Anarchy in Baghdad

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ODD ANDERSEN/AFP

Iraqis cart away looted furniture in Baghdad's al-Rashid street

Regime-change inevitably involves an interlude of morbid anarchy — the old regime has been smashed; no new authority has emerged in its place to enforce order. But managing that interlude in post-Saddam Iraq is fast emerging as the toughest challenge yet of "Operation Iraqi Freedom."

Their military control of Baghdad gives U.S. forces responsibility under the Geneva Convention for maintaining basic public order. But there are not that many soldiers there, and they still have a war to fight against the remnants of Saddam's regime. From a military point of view, Baghdad remains, as one U.S. officer put it, "an ugly place." Some of the city's residents are on the streets celebrating Saddam's demise; others are simply taking the opportunity to steal whatever they can carry from government buildings, hospitals and stores; and still others are moving under cover of civil chaos to kill American troops.

Firefights continue in different parts of the city, and on Thursday a suicide bomber wounded four Marines at a checkpoint. A second such attack was thwarted Friday. To cope with the mounting lawlessness — which threatens to turn into a free-for-all for armed gangs, and an orgy of retributive violence against those associated with the regime — and the humanitarian crisis that threatens the city's medical services, the U.S. has called for the Iraqi bureaucrats who previously policed the city and ran its basic services to come forward and help restore order. Soldiers have been ordered to stop looting where possible, but their primary focus remains securing the city from hostile combatants.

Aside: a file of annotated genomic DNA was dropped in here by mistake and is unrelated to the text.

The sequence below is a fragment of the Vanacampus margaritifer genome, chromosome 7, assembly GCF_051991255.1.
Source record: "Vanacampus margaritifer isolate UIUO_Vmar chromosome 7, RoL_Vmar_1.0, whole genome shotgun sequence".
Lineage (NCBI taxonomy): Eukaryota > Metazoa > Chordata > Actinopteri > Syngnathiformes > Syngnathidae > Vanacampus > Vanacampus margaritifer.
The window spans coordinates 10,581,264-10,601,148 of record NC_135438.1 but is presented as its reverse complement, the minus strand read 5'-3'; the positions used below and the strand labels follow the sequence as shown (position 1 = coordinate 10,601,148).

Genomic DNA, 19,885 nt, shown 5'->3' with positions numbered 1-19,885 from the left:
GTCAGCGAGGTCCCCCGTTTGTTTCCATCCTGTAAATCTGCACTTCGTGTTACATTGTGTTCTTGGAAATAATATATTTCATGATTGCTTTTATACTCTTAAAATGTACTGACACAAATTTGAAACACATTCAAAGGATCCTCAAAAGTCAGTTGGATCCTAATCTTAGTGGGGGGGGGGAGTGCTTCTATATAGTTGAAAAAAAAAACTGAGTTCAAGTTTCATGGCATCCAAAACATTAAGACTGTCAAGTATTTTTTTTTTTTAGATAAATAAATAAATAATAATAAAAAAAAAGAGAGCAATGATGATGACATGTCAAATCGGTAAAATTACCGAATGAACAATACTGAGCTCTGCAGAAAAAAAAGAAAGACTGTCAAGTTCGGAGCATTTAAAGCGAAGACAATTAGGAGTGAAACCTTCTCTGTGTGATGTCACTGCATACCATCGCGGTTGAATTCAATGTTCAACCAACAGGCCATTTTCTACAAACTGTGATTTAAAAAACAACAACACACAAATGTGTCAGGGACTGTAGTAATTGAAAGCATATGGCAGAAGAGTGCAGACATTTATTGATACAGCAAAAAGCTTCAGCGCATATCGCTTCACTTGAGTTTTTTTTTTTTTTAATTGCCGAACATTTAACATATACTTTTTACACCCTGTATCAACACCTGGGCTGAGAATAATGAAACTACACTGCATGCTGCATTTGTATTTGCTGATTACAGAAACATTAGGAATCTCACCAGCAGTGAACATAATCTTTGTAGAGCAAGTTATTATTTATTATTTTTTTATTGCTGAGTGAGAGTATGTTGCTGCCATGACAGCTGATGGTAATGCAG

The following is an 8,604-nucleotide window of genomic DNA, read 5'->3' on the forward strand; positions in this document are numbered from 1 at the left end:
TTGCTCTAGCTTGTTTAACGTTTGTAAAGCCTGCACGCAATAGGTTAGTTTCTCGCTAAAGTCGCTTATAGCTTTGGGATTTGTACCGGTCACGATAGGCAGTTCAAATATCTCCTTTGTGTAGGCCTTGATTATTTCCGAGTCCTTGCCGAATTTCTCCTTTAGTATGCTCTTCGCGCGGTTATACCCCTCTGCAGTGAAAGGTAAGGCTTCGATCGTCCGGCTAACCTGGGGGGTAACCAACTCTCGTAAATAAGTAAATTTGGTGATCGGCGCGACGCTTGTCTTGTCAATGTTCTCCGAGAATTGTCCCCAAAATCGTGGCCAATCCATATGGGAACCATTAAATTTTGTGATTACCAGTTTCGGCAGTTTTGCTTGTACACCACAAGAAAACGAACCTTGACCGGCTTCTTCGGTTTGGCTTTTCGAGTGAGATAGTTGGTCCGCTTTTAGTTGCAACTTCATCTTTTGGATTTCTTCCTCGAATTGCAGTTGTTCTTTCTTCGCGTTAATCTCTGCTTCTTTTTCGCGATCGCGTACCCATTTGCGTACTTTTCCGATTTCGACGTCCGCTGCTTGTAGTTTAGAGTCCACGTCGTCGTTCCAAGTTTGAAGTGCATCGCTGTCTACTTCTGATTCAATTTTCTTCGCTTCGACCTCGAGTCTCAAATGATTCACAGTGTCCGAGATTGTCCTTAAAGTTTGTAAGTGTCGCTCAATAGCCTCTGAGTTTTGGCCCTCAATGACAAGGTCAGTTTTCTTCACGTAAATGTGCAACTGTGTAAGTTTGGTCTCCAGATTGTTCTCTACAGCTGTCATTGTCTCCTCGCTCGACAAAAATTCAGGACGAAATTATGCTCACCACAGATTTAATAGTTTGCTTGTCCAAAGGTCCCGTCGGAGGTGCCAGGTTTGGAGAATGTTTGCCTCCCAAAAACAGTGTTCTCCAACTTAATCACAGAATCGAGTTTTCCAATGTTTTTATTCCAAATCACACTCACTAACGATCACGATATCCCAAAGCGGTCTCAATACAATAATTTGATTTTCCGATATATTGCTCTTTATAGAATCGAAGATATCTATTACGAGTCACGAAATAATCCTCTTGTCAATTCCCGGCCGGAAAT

Policing the city is a tough call for U.S. soldiers who remain under fire from Iraqi fighters sheltering among the civilian population. Eyewitness reports by Western journalists suggest a number of Iraqi civilians were killed or wounded Thursday by Marines firing in response to attacks from Iraqi irregulars. "Their soldiers aren't wearing uniforms," one Marine corporal told the Financial Times. "You try to pick out where it is coming from and all you see is civilians."